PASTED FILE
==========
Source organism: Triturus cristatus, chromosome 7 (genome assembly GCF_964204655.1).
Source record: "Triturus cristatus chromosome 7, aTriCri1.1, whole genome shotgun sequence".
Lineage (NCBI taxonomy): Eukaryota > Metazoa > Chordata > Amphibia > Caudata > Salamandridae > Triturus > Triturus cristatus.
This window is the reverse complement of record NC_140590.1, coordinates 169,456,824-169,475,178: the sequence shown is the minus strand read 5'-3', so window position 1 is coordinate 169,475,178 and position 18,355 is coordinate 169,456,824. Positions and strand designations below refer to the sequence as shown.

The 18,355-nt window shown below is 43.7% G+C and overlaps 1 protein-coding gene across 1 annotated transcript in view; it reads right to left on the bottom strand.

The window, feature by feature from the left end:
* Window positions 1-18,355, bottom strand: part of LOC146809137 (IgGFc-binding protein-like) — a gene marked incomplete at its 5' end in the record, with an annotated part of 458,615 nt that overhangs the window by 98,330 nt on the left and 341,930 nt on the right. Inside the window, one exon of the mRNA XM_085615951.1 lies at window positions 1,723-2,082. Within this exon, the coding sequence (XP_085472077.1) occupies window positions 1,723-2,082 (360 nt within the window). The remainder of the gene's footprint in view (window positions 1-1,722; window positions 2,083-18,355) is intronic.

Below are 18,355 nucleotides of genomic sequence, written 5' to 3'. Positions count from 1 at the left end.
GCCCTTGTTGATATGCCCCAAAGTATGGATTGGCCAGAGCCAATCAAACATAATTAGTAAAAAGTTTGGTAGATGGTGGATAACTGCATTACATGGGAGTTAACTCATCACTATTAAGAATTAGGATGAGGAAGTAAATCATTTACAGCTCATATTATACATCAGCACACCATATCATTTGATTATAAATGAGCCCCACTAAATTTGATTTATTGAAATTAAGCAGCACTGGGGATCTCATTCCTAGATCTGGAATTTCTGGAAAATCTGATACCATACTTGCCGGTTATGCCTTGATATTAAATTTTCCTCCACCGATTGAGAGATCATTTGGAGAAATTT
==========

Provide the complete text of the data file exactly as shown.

Source organism: Triturus cristatus, chromosome 7 (genome assembly GCF_964204655.1).
Source record: "Triturus cristatus chromosome 7, aTriCri1.1, whole genome shotgun sequence".
Lineage (NCBI taxonomy): Eukaryota > Metazoa > Chordata > Amphibia > Caudata > Salamandridae > Triturus > Triturus cristatus.
This window is the reverse complement of record NC_140590.1, coordinates 169,456,824-169,475,178: the sequence shown is the minus strand read 5'-3', so window position 1 is coordinate 169,475,178 and position 18,355 is coordinate 169,456,824. Positions and strand designations below refer to the sequence as shown.

The 18,355-nt window shown below is 43.7% G+C and overlaps 1 protein-coding gene across 1 annotated transcript in view; it reads right to left on the bottom strand.

The window, feature by feature from the left end:
* Window positions 1-18,355, bottom strand: part of LOC146809137 (IgGFc-binding protein-like) — a gene marked incomplete at its 5' end in the record, with an annotated part of 458,615 nt that overhangs the window by 98,330 nt on the left and 341,930 nt on the right. Inside the window, one exon of the mRNA XM_085615951.1 lies at window positions 1,723-2,082. Within this exon, the coding sequence (XP_085472077.1) occupies window positions 1,723-2,082 (360 nt within the window). The remainder of the gene's footprint in view (window positions 1-1,722; window positions 2,083-18,355) is intronic.

Below are 18,355 nucleotides of genomic sequence, written 5' to 3'. Positions count from 1 at the left end.
GCCCTTGTTGATATGCCCCAAAGTATGGATTGGCCAGAGCCAATCAAACATAATTAGTAAAAAGTTTGGTAGATGGTGGATAACTGCATTACATGGGAGTTAACTCATCACTATTAAGAATTAGGATGAGGAAGTAAATCATTTACAGCTCATATTATACATCAGCACACCATATCATTTGATTATAAATGAGCCCCACTAAATTTGATTTATTGAAATTAAGCAGCACTGGGGATCTCATTCCTAGATCTGGAATTTCTGGAAAATCTGATACCATACTTGCCGGTTATGCCTTGATATTAAATTTTCCTCCACCGATTGAGAGATCATTTGGAGAAATTT